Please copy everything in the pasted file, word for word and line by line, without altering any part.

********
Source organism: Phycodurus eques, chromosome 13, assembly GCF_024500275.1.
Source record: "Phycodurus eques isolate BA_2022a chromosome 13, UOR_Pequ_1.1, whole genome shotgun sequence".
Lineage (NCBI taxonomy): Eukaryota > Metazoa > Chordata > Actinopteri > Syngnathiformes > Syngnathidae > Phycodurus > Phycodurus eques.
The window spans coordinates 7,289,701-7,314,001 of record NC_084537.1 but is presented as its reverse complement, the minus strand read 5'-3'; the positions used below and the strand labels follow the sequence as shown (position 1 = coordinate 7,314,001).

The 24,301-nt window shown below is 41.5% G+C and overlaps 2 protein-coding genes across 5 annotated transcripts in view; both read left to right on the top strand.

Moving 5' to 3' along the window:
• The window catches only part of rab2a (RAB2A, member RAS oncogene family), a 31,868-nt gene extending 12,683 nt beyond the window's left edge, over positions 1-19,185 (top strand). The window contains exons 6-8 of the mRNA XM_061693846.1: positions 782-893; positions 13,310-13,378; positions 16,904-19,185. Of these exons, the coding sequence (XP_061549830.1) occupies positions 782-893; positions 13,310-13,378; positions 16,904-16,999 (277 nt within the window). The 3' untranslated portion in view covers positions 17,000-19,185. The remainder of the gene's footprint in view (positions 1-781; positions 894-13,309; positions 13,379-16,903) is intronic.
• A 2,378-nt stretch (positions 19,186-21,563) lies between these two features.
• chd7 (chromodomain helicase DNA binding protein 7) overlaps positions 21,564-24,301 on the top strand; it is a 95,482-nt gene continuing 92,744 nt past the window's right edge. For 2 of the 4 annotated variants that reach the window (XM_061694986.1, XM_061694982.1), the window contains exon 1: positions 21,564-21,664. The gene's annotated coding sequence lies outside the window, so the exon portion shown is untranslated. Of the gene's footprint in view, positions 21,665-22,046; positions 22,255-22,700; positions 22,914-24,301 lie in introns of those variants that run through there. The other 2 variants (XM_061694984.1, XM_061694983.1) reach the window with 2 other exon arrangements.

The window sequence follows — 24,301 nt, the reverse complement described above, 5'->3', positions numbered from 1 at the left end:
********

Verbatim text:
Source organism: Phycodurus eques, chromosome 13, assembly GCF_024500275.1.
Source record: "Phycodurus eques isolate BA_2022a chromosome 13, UOR_Pequ_1.1, whole genome shotgun sequence".
Lineage (NCBI taxonomy): Eukaryota > Metazoa > Chordata > Actinopteri > Syngnathiformes > Syngnathidae > Phycodurus > Phycodurus eques.
The window spans coordinates 7,289,701-7,314,001 of record NC_084537.1 but is presented as its reverse complement, the minus strand read 5'-3'; the positions used below and the strand labels follow the sequence as shown (position 1 = coordinate 7,314,001).

The 24,301-nt window shown below is 41.5% G+C and overlaps 2 protein-coding genes across 5 annotated transcripts in view; both read left to right on the top strand.

Moving 5' to 3' along the window:
• The window catches only part of rab2a (RAB2A, member RAS oncogene family), a 31,868-nt gene extending 12,683 nt beyond the window's left edge, over positions 1-19,185 (top strand). The window contains exons 6-8 of the mRNA XM_061693846.1: positions 782-893; positions 13,310-13,378; positions 16,904-19,185. Of these exons, the coding sequence (XP_061549830.1) occupies positions 782-893; positions 13,310-13,378; positions 16,904-16,999 (277 nt within the window). The 3' untranslated portion in view covers positions 17,000-19,185. The remainder of the gene's footprint in view (positions 1-781; positions 894-13,309; positions 13,379-16,903) is intronic.
• A 2,378-nt stretch (positions 19,186-21,563) lies between these two features.
• chd7 (chromodomain helicase DNA binding protein 7) overlaps positions 21,564-24,301 on the top strand; it is a 95,482-nt gene continuing 92,744 nt past the window's right edge. For 2 of the 4 annotated variants that reach the window (XM_061694986.1, XM_061694982.1), the window contains exon 1: positions 21,564-21,664. The gene's annotated coding sequence lies outside the window, so the exon portion shown is untranslated. Of the gene's footprint in view, positions 21,665-22,046; positions 22,255-22,700; positions 22,914-24,301 lie in introns of those variants that run through there. The other 2 variants (XM_061694984.1, XM_061694983.1) reach the window with 2 other exon arrangements.

The window sequence follows — 24,301 nt, the reverse complement described above, 5'->3', positions numbered from 1 at the left end: